Biologically speaking, adaptation is not instantaneous. Well, I certainly hope it doesn’t take several generations for it to take with me and the group I share a building with. The process has already started and little victories abound. And, yeah, the setbacks happen, too (anyone for some frozen collards? Still on the plant?).

While I find the dream of owning my own little piece of heaven a pleasant one, what’s there to say that what I’ve got isn’t heaven in disguise? God created the Garden of Eden rather quickly; it’s going to take me longer and lot more effort but it will come. And, of course, there will be an apple tree (or three).

Kerri in AK

To John Sherck: it all comes down to price in the end, doesn’t it. We were limited severely by the amount of money we had to spend, and decided we would go for smaller acreage than we really wanted, if we had to. We were able to find 22 acres affordable for us, but I would have spent the same amount of money readily on five acres properly situated if I would have had to. Five acres can be a lot when you really start paying attention and diligence to every square foot. In fact two acres used to its fullest capacity, can make a wonderful garden farm, except for the woodlot. When we had two acres, we put in a small pond and kept it full of water with runnoff from the chicken coop roof. Gene Logsdon

There are many errors in this article for those living outside the USA, such as:
1) for small scale food growing (for a small family), not much space is needed, and on this scale almost any soil, even plain sand such as we have in Western Australia, can be made productive with mulching and composting over a few years.
2) Water: you can gather a lot of water from rainfall, enough to keep a decent food garden alive in the dry months here. Rivers/streams not required.
3) Mature woodlots are hardly a requirement for independence. Solar passive design in many climates replaces toxic wood burning …
I could go on.

Thanks for the good advice about what to look for in a future homestead. My wife and I are still looking. We’d like to find our dream place in western PA, the northern half of Ohio, or a particular town in south-central upstate NY. From some of your books and other things we’ve read or heard, we had an idea of what to look for that was exactly in line with what you’re saying. Our problem, as much as anything, is that we’re not sure where to look.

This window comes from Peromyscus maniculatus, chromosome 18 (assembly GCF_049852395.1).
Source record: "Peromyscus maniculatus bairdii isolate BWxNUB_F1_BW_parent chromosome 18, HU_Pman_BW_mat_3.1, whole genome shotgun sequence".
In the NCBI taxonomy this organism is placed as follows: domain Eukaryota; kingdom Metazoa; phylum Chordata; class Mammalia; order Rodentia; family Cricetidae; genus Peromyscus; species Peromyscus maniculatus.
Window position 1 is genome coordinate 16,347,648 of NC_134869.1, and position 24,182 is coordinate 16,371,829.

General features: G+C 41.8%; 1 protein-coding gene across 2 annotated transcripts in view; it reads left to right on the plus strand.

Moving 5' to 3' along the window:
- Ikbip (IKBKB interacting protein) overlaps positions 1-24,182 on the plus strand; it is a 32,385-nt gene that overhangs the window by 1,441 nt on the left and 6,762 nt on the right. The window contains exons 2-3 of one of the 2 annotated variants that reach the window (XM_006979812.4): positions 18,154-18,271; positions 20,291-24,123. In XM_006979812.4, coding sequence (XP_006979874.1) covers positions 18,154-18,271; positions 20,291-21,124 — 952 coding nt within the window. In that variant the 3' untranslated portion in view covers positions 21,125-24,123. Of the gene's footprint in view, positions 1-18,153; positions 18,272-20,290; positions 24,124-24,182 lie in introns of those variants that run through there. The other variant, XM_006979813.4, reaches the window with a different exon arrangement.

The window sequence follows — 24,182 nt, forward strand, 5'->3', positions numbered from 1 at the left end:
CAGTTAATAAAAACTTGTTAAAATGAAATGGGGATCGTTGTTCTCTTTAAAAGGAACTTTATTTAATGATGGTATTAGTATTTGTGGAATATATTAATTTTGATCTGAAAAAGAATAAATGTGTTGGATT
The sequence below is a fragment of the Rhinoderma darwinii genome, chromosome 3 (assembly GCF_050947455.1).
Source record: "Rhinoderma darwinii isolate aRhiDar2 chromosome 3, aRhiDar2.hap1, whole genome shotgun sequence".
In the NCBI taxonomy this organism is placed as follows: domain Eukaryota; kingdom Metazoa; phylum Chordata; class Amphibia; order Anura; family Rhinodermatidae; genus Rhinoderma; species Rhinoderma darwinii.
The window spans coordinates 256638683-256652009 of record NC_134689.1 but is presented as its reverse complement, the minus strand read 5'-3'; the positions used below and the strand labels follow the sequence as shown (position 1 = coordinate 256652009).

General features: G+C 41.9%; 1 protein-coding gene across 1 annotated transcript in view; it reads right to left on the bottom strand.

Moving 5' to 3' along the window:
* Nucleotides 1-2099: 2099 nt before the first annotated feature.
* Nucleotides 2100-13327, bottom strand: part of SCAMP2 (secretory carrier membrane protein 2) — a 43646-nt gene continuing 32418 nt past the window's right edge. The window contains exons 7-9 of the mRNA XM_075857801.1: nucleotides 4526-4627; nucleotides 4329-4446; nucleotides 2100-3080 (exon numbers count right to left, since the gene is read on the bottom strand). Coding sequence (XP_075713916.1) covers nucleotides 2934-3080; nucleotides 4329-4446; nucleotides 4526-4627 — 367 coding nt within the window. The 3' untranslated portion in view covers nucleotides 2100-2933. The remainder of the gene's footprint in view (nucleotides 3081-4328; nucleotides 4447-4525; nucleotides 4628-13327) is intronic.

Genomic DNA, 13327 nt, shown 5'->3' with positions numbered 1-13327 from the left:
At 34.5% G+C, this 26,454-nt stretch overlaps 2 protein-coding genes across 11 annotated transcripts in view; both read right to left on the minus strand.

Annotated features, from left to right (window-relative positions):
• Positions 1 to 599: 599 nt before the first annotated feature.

The town in upstate NY has seemed the most promising, I think in part because we have such a narrow scope: if we’re going to be in NY, we know within roughly a 15-mile radius where we want to be. We’ve met with realtors who now know the parameters of our search and are keeping an eye out for us. There’s also a seemingly-good website for finding places in NY (

Our search in western PA (where we currently live) and Ohio (where our families are from) has been less promising. Internet searches for land in either state turn up only very expensive places ($4000/acre and up). I suspect (or hope?) that there’s some reason why the internet listings select for high-priced land, and that either area might have better prices listed with local agents or “for sale by owner,” but if so they’re going to be inherently more difficult for us to find from the distance we’re at.

Gene (or any readers), do you have any advice for our situation? Are we expecting prices to be too low?

My wife and I moved two years ago from the Chicago Suburbs to a farm that meets all of the points above! The farm is in Western Illinois and the land was really cheap! 22 acres with a house, barn, sheds was about 1/3 the price of an average house and lot in a blue coller suburb of Chicago.

I second the comment that redneck conservatives also have a wealth of knowledge you can benefit from when it comes to farming! : )

I think the art of gardening was lost on the current generation, and as we get “back to basics” it is important to revive the lost art.

It will be interesting to see if people take advantage of the land that will be selling for “dirt” cheap.

Come check out our blog, LandTalk, at I think you’ll find this post particularly interesting: